In 2011, Jenny Lawson, aka The Bloggess, told us that we should learn to choose our battles in a post that involved a giant metal chicken she named Beyonce. The hilarious post went viral, and people began to post photos of themselves with giant metal chickens all over the world. For a while, I’ll bet sales of scrap metal soared while the uninformed wondered why people were suddenly scouring stores for metal avians. I don’t remember how I came across that post, but I’ll always remember the events that followed because, in truth, enormous metal poultry has had a bigger impact on my life than one might think possible. Online friendships were not new to me before The Bloggess came along; in fact, I met Friend who helped me keep my son alive and well online just in the nick of time, a few months before he was born. To this day I remain grateful to her for telling him that he just wasn’t a boob man and to get him some formula and that the chicken and liver cat treats he’d eaten while we were on the phone (that were in a yellow and purple container that looked an awful lot like the Gerber Graduates one, in my defense) would make his hair shiny. I’ve tried my hand at online dating, which is basically why I don’t date. But the friendships that emerged and then endured in the wake of Jenny’s epic tale of Victor’s lack of whimsy at having an enormous metal chicken staring at him have deepened over the years to become the kind that if I really needed to get rid of a body, I would have people all over the country, and the world, scrambling to help. Yep, those kind of friendships. The kind where they wouldn’t even ask why.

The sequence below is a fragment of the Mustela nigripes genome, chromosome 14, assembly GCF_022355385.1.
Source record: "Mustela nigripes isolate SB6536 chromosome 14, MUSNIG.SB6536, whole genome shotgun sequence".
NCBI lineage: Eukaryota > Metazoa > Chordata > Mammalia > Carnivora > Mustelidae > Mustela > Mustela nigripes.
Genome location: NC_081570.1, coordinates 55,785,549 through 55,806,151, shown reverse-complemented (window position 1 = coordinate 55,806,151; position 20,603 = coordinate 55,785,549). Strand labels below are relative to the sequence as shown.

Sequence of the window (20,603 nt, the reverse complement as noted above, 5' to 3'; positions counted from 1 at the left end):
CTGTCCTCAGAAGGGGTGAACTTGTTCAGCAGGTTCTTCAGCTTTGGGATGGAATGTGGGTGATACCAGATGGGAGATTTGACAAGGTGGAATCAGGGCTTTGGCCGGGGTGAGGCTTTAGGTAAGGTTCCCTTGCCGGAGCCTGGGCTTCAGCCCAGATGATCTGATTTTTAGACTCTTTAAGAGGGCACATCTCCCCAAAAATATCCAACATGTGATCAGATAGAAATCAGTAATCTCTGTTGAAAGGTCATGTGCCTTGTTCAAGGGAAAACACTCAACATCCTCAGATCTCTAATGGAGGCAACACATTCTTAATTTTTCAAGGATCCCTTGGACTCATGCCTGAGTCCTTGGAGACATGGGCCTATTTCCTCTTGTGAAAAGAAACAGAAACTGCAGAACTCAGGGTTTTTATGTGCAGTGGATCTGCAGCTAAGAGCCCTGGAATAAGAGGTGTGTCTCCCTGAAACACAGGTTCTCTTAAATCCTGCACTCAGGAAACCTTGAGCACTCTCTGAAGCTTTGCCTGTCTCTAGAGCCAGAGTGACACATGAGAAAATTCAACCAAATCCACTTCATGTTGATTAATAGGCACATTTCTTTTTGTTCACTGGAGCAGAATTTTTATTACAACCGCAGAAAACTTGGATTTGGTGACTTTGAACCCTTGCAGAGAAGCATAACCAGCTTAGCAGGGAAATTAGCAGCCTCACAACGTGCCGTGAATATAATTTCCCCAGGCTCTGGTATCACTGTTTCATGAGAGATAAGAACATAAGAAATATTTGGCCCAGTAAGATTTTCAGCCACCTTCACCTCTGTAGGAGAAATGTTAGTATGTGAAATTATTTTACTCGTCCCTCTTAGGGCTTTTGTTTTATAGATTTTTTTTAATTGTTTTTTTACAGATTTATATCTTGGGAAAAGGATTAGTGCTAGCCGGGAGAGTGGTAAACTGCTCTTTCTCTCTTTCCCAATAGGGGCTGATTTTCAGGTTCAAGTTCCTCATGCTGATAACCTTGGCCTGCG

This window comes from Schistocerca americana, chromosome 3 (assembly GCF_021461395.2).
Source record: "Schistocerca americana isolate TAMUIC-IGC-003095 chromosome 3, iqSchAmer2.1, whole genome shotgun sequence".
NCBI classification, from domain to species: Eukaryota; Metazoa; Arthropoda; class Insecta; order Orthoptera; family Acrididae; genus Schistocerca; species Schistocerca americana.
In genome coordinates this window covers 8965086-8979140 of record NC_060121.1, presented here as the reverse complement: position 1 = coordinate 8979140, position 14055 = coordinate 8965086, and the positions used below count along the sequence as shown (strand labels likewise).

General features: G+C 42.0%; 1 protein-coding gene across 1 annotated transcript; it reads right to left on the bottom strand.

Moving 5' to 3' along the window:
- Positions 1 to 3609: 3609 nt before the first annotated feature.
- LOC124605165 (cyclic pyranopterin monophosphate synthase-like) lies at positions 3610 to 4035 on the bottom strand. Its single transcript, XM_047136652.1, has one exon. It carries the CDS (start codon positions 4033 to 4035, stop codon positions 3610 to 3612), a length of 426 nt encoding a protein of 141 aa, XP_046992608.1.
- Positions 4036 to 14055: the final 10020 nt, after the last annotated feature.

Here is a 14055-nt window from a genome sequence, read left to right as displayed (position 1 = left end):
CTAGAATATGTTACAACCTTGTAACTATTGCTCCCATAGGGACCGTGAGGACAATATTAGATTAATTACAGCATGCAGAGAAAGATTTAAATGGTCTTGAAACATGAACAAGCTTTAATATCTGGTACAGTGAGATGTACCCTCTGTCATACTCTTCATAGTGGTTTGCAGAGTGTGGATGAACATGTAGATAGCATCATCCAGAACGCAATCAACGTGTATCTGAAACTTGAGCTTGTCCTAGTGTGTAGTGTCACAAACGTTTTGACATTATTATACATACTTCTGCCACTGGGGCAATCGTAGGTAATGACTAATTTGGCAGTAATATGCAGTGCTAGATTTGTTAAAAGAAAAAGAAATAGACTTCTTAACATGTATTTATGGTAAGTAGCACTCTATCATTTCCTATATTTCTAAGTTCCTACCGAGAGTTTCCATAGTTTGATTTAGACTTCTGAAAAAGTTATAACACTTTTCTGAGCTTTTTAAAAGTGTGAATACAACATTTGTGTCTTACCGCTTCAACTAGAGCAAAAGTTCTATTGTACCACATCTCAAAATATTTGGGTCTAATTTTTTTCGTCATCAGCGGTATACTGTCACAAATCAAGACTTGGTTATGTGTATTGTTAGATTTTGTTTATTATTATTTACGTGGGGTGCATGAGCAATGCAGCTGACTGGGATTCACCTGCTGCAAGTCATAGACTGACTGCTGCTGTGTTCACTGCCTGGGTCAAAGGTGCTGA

The first person I met through Beyonce was Dee, who lives far away in a peaceful land called Canada, and who is one of the few friends you will find by name here. I think we met because I posted a photo of Blue Ivy, my baby Beyonce, to a Facebook group devoted to metal chickens (there are Facebook groups for EVERYTHING). It’s been a long time since a day has passed without us messaging back and forth about our lives and the people we want to throat punch, the boys we’ve loved and then wished vaporized, the kids we adore but who befuddle us, financial mishaps, how to turn $10 into gas and food for three weeks, and what our retirement will be like when my spawn takes over the world and sends us off into exile on a quiet tropical island filled with hundreds of cats and one dog and many shirtless cabana boys. We have it all figured out. We’ve even been saving ideas to Pinterest. We’ll drink whiskey all day and wear outrageous hats and when our visitors get on our nerves, or our cats pee in inappropriate places, they will be set off on a boat to WEDON’TCAREWHERE with a passing, “Bye, Felicia!”